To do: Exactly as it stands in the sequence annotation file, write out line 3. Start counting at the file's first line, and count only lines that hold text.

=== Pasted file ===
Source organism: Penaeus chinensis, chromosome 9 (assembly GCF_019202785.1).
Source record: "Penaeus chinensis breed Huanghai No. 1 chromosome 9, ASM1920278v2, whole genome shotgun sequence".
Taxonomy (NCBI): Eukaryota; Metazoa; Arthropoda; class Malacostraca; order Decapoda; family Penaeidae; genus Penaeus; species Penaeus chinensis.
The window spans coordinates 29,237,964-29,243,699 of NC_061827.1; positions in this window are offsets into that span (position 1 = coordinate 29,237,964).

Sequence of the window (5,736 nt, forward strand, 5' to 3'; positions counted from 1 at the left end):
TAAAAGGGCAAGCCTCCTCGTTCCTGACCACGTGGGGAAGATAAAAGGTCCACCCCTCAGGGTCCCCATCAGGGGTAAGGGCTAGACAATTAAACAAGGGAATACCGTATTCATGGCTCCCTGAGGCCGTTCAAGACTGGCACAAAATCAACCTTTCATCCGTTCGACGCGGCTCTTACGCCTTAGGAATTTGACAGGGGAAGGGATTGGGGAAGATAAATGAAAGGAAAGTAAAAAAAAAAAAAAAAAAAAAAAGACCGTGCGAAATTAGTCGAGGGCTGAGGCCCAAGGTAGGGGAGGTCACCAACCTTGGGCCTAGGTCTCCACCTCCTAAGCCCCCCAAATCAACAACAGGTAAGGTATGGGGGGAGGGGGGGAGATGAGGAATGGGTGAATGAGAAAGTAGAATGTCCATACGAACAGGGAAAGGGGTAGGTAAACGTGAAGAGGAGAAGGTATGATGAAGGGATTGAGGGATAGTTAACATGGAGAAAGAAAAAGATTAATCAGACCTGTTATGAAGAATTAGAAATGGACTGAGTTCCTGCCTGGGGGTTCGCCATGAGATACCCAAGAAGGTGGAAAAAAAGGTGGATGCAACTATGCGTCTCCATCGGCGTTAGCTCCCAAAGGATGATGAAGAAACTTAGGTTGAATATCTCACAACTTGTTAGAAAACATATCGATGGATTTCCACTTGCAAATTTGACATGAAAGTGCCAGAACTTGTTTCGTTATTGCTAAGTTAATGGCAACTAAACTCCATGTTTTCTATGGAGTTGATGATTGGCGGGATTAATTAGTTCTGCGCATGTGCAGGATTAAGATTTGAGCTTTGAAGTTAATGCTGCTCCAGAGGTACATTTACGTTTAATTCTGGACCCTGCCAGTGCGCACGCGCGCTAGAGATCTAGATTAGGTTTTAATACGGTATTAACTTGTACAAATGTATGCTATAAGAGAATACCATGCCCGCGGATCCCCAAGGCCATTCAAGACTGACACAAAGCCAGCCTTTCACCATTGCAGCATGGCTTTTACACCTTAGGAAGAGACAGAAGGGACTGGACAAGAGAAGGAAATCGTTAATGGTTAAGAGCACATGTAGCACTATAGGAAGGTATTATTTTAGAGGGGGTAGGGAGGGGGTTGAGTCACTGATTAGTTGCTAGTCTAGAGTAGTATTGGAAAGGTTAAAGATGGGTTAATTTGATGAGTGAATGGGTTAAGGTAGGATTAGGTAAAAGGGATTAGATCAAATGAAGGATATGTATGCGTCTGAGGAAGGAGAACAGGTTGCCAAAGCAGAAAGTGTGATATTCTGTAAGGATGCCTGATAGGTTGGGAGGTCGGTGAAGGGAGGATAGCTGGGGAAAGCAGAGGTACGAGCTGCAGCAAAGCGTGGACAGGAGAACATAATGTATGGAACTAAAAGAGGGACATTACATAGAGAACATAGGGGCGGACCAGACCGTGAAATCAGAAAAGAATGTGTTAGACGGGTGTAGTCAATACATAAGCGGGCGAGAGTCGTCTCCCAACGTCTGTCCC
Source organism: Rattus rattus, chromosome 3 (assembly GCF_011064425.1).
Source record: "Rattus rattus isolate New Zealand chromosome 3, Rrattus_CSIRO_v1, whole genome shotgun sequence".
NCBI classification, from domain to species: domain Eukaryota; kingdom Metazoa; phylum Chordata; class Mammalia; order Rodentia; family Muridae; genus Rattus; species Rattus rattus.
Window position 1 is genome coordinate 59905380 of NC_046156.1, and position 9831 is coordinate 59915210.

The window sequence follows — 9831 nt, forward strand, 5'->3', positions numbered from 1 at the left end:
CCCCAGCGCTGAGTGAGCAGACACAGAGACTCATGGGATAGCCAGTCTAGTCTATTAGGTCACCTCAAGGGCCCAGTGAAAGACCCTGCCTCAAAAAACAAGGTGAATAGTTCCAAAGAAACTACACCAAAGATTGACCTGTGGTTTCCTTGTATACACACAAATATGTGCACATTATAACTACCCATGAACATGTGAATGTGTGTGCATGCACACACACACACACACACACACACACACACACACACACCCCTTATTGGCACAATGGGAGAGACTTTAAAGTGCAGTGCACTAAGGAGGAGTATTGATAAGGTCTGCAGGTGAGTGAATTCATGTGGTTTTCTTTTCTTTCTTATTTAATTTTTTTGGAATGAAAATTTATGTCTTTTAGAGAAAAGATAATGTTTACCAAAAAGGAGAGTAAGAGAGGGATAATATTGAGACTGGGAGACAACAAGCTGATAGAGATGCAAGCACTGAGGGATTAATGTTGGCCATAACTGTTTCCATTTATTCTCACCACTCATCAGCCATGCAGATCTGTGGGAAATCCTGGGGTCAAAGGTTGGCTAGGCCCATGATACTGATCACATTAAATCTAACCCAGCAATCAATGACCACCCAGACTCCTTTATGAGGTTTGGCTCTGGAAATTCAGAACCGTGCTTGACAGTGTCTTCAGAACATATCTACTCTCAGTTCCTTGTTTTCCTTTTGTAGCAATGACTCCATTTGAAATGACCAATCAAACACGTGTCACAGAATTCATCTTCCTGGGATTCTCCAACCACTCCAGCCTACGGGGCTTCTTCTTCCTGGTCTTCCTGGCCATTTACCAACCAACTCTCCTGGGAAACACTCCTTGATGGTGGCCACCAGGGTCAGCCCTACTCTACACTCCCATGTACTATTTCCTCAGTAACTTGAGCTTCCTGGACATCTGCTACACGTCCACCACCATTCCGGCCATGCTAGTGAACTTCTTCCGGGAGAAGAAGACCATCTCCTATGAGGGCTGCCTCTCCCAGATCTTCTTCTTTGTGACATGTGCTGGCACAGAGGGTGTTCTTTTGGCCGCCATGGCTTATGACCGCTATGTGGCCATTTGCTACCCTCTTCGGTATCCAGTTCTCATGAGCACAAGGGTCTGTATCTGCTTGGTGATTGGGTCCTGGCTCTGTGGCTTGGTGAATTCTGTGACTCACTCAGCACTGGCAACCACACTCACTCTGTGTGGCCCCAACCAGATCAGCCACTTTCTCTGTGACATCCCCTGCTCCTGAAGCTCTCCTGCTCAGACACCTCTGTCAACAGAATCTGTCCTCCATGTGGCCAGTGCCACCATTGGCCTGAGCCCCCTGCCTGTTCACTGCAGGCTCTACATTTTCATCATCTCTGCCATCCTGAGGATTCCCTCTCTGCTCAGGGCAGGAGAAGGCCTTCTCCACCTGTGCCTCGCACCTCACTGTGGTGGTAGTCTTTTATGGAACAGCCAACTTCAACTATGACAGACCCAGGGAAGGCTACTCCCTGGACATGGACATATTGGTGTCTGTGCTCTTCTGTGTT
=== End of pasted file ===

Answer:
Taxonomy (NCBI): Eukaryota; Metazoa; Arthropoda; class Malacostraca; order Decapoda; family Penaeidae; genus Penaeus; species Penaeus chinensis.